Libya’s parliament ousted Western-backed prime minister Ali Zidan in a vote on Tuesday, removing the first democratically chosen leader who had struggled for 15 months to stem the country’s spiraling descent into chaos, with divisive political power struggles and rampant militias out of the control of the weak central government.
The government has been paralyzed for months by the power struggle between Islamists in parliament trying to remove Zidan and anti-Islamist political factions — each side backed by rival militias. Zidan’s removal came as another fault line in the country was rumbling – between the central government and the restive eastern half of the country, where many are demanding greater autonomy, with each side again backed by their own militias.
On Tuesday, a powerful militia from the western city of Misrata clashed with a rival eastern militia outside the central city of Sirte in heavy fighting, on a drive to take control of the oil terminal of al-Sidra, further east along the coast.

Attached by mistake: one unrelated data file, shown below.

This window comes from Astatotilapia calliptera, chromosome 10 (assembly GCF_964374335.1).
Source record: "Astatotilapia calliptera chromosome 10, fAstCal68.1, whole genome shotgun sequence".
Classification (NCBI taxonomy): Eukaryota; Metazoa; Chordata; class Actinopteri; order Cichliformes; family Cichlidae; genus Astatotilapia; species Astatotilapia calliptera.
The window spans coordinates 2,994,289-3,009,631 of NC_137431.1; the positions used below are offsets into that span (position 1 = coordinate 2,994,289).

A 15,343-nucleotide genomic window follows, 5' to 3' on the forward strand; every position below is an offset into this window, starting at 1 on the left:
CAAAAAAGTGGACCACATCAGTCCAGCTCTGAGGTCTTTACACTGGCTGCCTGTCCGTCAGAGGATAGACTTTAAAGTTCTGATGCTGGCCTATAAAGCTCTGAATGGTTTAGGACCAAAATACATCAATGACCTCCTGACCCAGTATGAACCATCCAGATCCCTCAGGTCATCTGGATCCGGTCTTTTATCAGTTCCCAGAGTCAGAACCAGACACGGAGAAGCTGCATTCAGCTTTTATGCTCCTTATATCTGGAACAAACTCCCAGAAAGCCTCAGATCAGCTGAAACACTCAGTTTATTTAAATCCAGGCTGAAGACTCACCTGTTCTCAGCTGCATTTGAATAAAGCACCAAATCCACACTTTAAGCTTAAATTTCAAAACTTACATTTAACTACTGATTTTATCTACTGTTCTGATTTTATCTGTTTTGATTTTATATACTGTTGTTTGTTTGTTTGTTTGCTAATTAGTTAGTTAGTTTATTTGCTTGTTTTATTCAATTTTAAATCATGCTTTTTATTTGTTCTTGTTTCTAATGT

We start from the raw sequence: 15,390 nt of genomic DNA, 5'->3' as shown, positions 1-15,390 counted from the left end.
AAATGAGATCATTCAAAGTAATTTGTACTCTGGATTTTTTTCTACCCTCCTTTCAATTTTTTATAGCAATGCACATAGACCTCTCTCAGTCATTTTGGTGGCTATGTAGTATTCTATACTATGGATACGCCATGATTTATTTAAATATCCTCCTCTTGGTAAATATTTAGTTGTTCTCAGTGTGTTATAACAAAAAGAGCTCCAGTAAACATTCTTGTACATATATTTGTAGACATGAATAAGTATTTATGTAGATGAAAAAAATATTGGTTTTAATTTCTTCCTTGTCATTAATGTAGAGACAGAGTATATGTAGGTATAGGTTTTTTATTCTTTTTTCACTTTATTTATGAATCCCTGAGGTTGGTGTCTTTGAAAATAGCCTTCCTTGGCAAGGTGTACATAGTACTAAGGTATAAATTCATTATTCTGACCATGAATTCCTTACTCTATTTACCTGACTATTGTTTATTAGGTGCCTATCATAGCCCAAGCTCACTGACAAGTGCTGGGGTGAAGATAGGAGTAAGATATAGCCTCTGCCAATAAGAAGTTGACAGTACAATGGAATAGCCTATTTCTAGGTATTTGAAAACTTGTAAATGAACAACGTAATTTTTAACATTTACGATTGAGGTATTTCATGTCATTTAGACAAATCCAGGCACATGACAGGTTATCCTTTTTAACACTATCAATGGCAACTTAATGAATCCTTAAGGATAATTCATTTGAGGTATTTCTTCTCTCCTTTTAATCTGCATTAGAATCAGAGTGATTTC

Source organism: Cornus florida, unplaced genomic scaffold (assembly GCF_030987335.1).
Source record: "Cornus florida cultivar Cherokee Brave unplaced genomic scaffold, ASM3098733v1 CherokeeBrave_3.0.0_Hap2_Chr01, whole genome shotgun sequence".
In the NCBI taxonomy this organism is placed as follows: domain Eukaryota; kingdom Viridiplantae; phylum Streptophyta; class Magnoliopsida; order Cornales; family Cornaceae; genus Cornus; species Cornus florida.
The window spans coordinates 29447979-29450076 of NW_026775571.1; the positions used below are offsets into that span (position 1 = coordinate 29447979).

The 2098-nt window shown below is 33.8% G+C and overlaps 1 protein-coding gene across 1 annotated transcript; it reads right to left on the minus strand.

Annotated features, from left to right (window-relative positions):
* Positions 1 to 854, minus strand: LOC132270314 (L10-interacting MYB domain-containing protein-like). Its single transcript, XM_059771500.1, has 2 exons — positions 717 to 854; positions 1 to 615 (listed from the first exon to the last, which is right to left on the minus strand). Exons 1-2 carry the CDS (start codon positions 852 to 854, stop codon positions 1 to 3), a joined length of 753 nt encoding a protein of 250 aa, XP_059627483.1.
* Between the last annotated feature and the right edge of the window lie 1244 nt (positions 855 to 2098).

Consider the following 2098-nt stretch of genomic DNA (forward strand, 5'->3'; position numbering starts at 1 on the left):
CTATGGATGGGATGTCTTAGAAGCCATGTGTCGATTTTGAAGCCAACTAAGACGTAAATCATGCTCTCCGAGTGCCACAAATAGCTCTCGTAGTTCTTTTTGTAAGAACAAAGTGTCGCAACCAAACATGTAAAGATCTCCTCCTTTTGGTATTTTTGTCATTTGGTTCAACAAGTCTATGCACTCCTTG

In the absence of a strong military and police force, the state relies on militias to keep order — but many defy the government, with one of them briefly abducting Zidan himself last year. Further fueling the turmoil, militias have lined up behind the Islamist and anti-Islamist camps, often causing the political disputes to descend into violence.
Islamists in parliament have been trying for months to remove Zidan, who was elected to the post in late 2012. They were finally able to do so Tuesday by making his removal part of a package that includes new parliamentary elections, said Islamist lawmaker Mohammed Bu Sedra and Nouri al-Gamal, a lawmaker from the main anti-Islamist bloc, the National Forces Alliance.